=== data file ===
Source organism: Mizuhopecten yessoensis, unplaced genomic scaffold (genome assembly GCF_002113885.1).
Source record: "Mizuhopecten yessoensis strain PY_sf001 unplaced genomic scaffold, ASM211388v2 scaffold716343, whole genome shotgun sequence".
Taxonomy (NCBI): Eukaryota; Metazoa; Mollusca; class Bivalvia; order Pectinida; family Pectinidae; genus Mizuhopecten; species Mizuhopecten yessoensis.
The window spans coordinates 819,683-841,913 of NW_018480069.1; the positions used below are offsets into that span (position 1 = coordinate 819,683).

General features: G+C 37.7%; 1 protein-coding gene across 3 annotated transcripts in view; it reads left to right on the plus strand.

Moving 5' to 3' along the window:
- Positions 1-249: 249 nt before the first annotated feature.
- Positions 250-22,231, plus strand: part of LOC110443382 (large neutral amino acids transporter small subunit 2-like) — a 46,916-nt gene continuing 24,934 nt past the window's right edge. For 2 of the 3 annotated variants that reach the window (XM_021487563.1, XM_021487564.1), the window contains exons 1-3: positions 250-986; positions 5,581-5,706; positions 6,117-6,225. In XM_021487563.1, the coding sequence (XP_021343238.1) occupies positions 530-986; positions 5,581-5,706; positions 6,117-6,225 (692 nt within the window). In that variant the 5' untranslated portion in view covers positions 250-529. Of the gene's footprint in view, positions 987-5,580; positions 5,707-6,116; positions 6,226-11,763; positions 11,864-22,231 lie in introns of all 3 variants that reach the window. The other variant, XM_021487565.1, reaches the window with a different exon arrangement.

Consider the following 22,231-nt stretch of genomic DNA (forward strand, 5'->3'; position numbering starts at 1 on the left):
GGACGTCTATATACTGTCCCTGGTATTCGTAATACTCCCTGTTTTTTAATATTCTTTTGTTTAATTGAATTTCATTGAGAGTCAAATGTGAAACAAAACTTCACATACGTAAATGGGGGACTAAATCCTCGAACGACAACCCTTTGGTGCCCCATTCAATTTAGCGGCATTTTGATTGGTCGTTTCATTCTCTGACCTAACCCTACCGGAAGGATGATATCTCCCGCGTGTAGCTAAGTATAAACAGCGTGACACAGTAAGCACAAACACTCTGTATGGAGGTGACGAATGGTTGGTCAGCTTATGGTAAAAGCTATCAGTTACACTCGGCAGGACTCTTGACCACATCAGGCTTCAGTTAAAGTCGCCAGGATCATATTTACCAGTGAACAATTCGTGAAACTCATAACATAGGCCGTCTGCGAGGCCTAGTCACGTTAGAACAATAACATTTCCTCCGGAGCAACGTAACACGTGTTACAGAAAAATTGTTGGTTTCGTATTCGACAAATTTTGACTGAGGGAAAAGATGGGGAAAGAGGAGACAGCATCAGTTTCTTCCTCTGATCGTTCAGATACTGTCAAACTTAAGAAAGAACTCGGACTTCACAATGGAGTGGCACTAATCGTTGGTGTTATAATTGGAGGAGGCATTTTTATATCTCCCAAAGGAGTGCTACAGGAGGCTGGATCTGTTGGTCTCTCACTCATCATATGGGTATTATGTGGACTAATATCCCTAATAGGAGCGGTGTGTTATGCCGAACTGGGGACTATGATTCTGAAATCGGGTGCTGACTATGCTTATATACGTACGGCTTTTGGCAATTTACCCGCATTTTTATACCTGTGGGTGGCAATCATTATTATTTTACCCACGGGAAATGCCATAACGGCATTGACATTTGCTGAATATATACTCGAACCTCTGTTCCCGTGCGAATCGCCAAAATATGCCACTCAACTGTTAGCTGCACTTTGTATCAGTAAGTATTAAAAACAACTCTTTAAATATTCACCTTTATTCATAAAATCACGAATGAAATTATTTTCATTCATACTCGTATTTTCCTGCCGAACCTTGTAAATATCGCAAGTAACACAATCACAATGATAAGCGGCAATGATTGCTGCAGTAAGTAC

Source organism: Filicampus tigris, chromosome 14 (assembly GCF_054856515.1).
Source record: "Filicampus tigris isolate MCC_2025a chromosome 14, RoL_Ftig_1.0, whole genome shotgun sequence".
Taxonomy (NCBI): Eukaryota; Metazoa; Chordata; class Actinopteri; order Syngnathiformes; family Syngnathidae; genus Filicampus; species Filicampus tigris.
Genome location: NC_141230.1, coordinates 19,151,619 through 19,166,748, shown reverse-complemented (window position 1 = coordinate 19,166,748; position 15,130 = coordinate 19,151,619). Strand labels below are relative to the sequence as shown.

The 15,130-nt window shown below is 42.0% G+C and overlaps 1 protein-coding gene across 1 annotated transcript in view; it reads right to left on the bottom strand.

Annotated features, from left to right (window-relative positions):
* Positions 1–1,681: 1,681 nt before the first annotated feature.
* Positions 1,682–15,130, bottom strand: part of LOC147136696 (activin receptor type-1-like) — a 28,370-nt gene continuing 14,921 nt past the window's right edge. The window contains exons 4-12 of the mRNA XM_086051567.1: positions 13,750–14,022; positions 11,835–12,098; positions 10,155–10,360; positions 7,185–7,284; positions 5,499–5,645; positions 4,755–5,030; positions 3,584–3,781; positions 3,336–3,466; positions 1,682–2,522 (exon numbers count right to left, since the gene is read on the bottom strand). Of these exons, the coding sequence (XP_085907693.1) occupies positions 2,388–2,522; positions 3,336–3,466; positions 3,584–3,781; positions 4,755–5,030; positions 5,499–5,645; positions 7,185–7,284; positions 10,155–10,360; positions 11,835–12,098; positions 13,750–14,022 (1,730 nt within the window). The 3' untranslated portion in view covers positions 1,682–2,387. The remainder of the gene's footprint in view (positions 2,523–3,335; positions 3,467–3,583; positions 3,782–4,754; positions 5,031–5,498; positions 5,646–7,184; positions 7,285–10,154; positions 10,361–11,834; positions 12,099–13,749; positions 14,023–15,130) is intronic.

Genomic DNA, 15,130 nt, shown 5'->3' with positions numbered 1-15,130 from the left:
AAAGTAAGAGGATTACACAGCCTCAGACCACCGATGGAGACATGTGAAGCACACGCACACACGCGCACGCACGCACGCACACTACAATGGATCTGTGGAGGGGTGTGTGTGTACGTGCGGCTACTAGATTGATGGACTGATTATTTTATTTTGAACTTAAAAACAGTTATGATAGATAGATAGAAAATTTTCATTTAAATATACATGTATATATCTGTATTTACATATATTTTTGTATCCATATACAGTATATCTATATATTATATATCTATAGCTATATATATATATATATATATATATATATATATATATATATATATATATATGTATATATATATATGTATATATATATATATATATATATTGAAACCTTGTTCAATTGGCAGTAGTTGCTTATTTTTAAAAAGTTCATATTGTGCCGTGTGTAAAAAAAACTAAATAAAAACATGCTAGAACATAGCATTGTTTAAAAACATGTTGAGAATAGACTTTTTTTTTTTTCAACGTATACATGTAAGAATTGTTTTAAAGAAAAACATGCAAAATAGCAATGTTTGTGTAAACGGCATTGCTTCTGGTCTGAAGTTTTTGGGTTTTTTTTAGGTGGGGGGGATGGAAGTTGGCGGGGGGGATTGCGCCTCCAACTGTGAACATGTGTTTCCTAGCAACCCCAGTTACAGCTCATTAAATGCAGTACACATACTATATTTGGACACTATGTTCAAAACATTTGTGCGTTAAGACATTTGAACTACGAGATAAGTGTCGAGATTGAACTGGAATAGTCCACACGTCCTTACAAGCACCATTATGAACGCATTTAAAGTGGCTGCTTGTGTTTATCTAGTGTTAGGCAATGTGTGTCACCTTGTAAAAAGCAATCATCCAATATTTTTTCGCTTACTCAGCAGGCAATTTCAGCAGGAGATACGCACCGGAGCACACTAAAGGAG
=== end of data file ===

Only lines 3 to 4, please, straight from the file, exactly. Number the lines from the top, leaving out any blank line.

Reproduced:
Taxonomy (NCBI): Eukaryota; Metazoa; Mollusca; class Bivalvia; order Pectinida; family Pectinidae; genus Mizuhopecten; species Mizuhopecten yessoensis.
The window spans coordinates 819,683-841,913 of NW_018480069.1; the positions used below are offsets into that span (position 1 = coordinate 819,683).